In 2018, Patersons Securities became the first in their industry to introduce paid parental leave. We sat down with Jane Tandy, COO at the financial services firm, to find out how they did it and what’s next.
Jane Tandy doesn’t mess around. A COO and a mother, she’s direct in style and is clearly used to optimising her time and impact. Yet it’s clear from the start of our conversation that she doesn’t fit the ‘abrupt and arrogant’ old-school stockbroker stereotype. Instead, we find a leader who understands the importance of people and relationships, and their impact on commercial results.
Though she’s unlikely to shout about it, we suspect that Jane’s ability to understand and connect has been pivotal in accelerating her employer’s progress towards greater diversity and inclusion. She’s been with Patersons for over 16 years, working her way up from Dealer’s Assistant to COO. While progressing her own career, she’s also been a driving force behind the successful introduction of paid parental leave, ‘partner pay’ and a host of other initiatives, including paid domestic violence leave, breastfeeding rooms and an Employee Assistance Program which encourages and supports parents in returning to work.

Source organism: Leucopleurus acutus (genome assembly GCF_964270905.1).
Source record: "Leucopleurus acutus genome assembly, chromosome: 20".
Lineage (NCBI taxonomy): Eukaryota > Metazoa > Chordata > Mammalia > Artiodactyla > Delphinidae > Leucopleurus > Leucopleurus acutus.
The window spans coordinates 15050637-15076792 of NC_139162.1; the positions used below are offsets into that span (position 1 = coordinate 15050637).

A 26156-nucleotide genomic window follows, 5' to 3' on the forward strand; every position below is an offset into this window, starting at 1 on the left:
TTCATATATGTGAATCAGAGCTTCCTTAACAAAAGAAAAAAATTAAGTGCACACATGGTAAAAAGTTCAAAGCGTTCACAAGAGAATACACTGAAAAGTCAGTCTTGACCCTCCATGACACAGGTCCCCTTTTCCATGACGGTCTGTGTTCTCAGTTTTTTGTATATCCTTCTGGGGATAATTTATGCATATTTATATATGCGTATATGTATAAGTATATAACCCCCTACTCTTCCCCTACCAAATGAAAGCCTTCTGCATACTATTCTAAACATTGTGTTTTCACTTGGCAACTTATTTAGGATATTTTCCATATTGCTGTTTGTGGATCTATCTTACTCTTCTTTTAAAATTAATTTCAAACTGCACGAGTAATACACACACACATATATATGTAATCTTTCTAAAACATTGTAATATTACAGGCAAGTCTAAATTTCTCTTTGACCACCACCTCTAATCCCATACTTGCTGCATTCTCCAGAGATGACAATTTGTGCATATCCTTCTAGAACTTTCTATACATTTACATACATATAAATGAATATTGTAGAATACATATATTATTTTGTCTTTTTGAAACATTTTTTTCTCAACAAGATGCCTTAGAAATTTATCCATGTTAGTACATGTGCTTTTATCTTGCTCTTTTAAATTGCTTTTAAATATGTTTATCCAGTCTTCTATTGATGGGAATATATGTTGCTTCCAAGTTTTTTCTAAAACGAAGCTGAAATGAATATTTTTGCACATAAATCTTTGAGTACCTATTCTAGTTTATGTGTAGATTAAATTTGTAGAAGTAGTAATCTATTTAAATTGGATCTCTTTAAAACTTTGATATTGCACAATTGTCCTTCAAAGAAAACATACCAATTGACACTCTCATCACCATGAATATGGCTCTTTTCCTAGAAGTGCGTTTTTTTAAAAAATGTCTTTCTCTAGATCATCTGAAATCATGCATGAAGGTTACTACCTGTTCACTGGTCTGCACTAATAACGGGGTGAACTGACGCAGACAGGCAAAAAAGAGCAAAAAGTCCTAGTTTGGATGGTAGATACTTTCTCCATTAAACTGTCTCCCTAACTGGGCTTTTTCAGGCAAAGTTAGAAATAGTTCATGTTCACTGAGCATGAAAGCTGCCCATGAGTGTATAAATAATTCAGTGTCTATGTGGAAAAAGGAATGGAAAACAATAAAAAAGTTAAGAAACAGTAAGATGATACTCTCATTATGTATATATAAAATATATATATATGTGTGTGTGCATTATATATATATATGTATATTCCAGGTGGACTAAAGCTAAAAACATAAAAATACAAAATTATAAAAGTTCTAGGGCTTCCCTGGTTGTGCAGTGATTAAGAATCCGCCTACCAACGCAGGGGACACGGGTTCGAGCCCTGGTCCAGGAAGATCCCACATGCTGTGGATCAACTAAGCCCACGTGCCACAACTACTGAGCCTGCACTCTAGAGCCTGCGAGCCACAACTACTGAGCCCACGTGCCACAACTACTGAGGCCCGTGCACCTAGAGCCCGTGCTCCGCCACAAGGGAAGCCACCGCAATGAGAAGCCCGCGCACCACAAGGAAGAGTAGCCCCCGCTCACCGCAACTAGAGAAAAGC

“When I started out in stockbroking 16 years ago, there were few women over the age of 30 who had kids. Things are changing but this is still one of the biggest boys club industries around. We should be holding ourselves up against law, medicine and accounting, who have been so much more progressive in pushing for diversity.”
Jane is under no illusion about the motivations for industries to seek greater diversity: